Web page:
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But no. On the wood porch of my tent, along with two Adirondack chairs and a firepit, is a sink built into an old wine barrel. Beside one spigot with cold, drinkable water is another with super-heated water, ideal for making tea. (Go nowhere without tea bags.) Bliss. I’d also packed an insulated mug with lid, like a real camper. With no café within walking distance, this was good news. Especially given what I’d learned in the afternoon when I paused at the Big Sur Bakery for iced tea (yes, November, but temps were in the upper 70s). The bakery’s website said it opened at 8, but its hours were now 9–5. A long wait for coffee.
My tent also includes a grill outside, but I’d brought no food to cook. Although my night vision isn’t what it was, I drive the grounds’ dark, narrow, windy road back to Highway 1 to a café for a salad. I return to read a novel by the light of small LED lanterns. At bedtime, the space heater is on beside me. And socks on my feet, but no ear plugs.
When I wake up in the middle of the night, I hear nothing but the relaxing gurgle of a brook mere feet away. Unzipping my tent, I see a nearly full moon directly overhead, shining through a small break in the canopy of redwoods. I am entranced. With my binoculars, I search for stars but branches block most of the sky.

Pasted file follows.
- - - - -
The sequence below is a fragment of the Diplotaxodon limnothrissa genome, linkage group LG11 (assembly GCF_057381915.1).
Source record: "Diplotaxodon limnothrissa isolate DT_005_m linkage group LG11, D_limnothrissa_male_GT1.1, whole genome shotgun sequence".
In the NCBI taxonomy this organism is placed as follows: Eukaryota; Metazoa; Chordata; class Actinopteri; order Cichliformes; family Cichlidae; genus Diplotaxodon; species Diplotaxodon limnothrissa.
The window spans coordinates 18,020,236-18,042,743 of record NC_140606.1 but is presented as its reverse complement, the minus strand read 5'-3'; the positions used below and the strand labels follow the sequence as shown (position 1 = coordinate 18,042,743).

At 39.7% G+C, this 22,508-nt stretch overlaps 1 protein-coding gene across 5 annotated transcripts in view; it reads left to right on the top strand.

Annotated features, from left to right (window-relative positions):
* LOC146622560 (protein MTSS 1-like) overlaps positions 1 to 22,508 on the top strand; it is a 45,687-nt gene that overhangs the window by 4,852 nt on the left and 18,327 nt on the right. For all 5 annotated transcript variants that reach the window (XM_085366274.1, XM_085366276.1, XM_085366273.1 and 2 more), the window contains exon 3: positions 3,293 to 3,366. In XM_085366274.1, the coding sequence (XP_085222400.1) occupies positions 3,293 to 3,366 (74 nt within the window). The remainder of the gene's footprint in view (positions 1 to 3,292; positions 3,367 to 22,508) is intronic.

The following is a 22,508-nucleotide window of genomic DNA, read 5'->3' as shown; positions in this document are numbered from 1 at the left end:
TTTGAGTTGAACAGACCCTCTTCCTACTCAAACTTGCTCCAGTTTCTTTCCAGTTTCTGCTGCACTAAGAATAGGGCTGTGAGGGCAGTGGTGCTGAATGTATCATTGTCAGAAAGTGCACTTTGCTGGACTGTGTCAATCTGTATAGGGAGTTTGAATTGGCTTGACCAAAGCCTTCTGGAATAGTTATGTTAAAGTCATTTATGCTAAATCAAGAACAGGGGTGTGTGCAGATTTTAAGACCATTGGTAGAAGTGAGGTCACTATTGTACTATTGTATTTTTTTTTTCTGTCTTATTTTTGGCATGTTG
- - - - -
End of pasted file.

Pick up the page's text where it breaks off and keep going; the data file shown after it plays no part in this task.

After admiring the moon, breathing the fresh air, and giving thanks for the quiet, I sleep well until daybreak. I stroll to the bathhouse, featuring six stalls and heated floors. Roughing it, this is not. Most of the half dozen tents nearby remain dark. The moon lingers. I make tea and sit by the firepit.
As I relish the peacefulness, people in the nearest tent burn bacon, an aroma that suggests real camping. People in another tent apparently are sending out smoke signals. Sipping my tea, I recall my vow about travel during a presidential election. Never say never.
Maybe I got lucky with the temperature and quiet. The sound of the long plastic entry zipper of the tent nearest me reached my ears, but the occupants’ voices were indistinct. Airplanes overhead were a distant reminder of the outside world.
Only that morning did I notice my tent had a name. A small wood sign above the entry read: Portola. This portal into another world was a success. And the word glamping now worked for me. It is derived in part from glamour, but not in the Hollywood celeb sense. Glamour originally meant magic.